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MELBOURNE, Australia — Novak Djokovic climbed into the Rod Laver Arena stands to celebrate his 10th Australian Open championship and record-tying 22nd Grand Slam title Sunday and, after jumping and pumping his fists with his team, he collapsed onto his back, crying.

When he returned to the playing surface, Djokovic sat on his sideline bench, buried his face in a white towel and sobbed some more.

This trip to Australia was far more successful than that of a year ago, when he was deported from the country because he was not vaccinated against COVID-19. And Djokovic accomplished all he could have possibly wanted in his return: He resumed his winning ways at Melbourne Park and made it back to the top of tennis, declaring: “This probably is the, I would say, biggest victory of my life.”

Only briefly challenged in the final, Djokovic was simply better at the most crucial moments and beat Stefanos Tsitsipas 6-3, 7-6 (4), 7-6 (5). As a bonus, Djokovic will vault from No. 5 to No. 1 in the ATP rankings, a spot he already has held for more weeks than any other man.

“I want to say this has been one of the most challenging tournaments I’ve ever played in my life, considering the circumstances. Not playing last year; coming back this year,” Djokovic said, wearing a zip-up white jacket with a “22” on his chest. “And I want to thank all the people that made me feel welcome, made me feel comfortable, to be in Melbourne, to be in Australia.”

The 35-year-old from Serbia stretched his unbeaten streak in Melbourne to 28 matches, the longest run there in the Open era, which dates to 1968. He adds trophy No. 10 to the seven from Wimbledon, three from the U.S. Open — where he also was absent last year because of no coronavirus shots — and two from the French Open, to match rival Rafael Nadal for the most by a man.

Only two women — Margaret Court, with 24, and Serena Williams, with 23 — are ahead of him.

This was also the 93rd ATP tour-level title for Djokovic, breaking a tie with Nadal for the fourth-most.

“I would like to thank you for pushing our sport so far,” Tsitsipas told Djokovic.

Djokovic was participating in his 33rd major final, Tsitsipas in his second — and the 24-year-old from Greece also lost the other, at the 2021 French Open, to Djokovic.

On a cool evening under a cloud-filled sky, and with a soundtrack of chants from supporters of both men prompting repeated pleas for quiet from the chair umpire, Djokovic was superior throughout, especially so in the two tiebreakers.

He took a 4-1 lead in the first, then reeled off the last three points. He led 5-0 in the closing tiebreaker and, when it finished, he pointed to his temple before screaming, a prelude to all of the tears.

“Very emotional for us. Very emotional for him,” said Djokovic’s coach, Goran Ivanisevic. “It’s a great achievement. It was a really tough three weeks for him. He managed to overcome everything.”

Perhaps surprisingly, Tsitsipas was willing to engage in the kind of leg-wearying, lung-searing back-and-forths upon which Djokovic has built his superlative career. How did that work out? Of points lasting at least five strokes, Djokovic won 43, Tsitsipas 30.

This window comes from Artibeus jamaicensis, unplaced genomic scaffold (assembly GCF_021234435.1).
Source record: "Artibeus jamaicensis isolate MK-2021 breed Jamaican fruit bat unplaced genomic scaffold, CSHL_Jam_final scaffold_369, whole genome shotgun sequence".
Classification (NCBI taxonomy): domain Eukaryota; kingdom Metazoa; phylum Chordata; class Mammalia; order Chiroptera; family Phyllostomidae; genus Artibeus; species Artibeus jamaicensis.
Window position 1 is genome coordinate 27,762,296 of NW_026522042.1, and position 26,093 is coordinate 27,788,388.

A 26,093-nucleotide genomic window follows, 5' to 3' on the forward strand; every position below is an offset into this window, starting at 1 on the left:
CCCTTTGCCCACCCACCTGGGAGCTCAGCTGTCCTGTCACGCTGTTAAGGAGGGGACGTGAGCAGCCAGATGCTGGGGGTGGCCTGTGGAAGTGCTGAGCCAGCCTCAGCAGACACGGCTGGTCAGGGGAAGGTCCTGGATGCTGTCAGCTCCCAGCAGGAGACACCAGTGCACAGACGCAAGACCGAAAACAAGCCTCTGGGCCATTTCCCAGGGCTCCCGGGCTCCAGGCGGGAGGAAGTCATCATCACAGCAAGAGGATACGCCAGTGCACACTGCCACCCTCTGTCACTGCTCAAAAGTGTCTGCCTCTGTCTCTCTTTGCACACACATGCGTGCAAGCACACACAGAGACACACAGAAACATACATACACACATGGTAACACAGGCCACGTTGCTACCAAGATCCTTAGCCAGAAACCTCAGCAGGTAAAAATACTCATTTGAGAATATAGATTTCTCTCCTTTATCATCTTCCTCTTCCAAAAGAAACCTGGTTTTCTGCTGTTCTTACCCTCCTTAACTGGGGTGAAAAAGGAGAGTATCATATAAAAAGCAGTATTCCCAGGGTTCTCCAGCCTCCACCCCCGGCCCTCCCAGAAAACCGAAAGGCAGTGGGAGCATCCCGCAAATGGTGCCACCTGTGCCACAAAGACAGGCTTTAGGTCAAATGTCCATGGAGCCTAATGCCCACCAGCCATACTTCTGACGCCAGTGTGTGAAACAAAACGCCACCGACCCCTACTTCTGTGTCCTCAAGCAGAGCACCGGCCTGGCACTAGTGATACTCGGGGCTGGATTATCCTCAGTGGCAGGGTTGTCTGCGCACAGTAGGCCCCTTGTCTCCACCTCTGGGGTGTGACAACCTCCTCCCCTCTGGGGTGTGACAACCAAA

Then again, on those rare occasions that Tsitsipas did charge the net, Djokovic often conjured up a passing shot that was too tough to handle.

It’s not as though Tsitsipas played all that poorly, other than a rash of early miscues that seemed to be more a product of tension than anything.

It’s that Djokovic was too unyielding. Too accurate with his strokes, making merely 22 unforced errors, 20 fewer than his foe. Too speedy and flexible chasing shots (other than on one second-set point, when, running to his left, Djokovic took a tumble).

“I did everything possible,” said Tsitsipas, who also would have moved to No. 1 with a victory, replacing Carlos Alcaraz, who sat out the Australian Open with a leg injury.

Perhaps. Yet Djokovic pushes and pushes and pushes some more, until it’s the opponent who is something less than perfect on one swing, either missing or providing an opening to pounce.

That’s what happened when Tsitsipas held his first break point — which was also a set point — while ahead 5-4 in the second and Djokovic serving at 30-40. Might this be a fulcrum? Might Djokovic relent? Might Tsitsipas surge?

Uh, no.

A 15-stroke point concluded with Djokovic smacking a cross-court forehand winner that felt like a statement. Two misses by Tsitsipas followed: A backhand long, a forehand wide. Those felt like capitulation. Even when Tsitsipas actually did break in the third, Djokovic broke right back.

There has been more than forehands and backhands on Djokovic’s mind over the past two weeks.

There was the not-so-small matter of last year’s legal saga — he has alternately acknowledged the whole thing served as a form of motivation but also said the other day, “I’m over it” — and curiosity about the sort of reception he would get when allowed to enter Australia because pandemic restrictions were eased.

He heard a ton of loud support, but also dealt with some persistent heckling while competing, including applause after faults Sunday.

There was the sore left hamstring that has been heavily bandaged for every match — until the final, that is, when only a single piece of beige athletic tape was visible.

And then there was the complicated matter of his father, Srdjan, being filmed with a group of people with Russian flags — one with an image of Vladimir Putin — after Djokovic’s quarterfinal. The tournament banned spectators from carrying flags of Russia or Belarus, saying they would cause disruption because of the ongoing invasion of Ukraine. Djokovic and his father said it was a misunderstanding; Srdjan thought he was with Serbian fans.

Still, Srdjan Djokovic did not attend his son’s semifinal or the final.

No matter any of it, Djokovic excelled as he so often has.

“He is the greatest,” Tsitsipas said, “that has ever held a tennis racket.”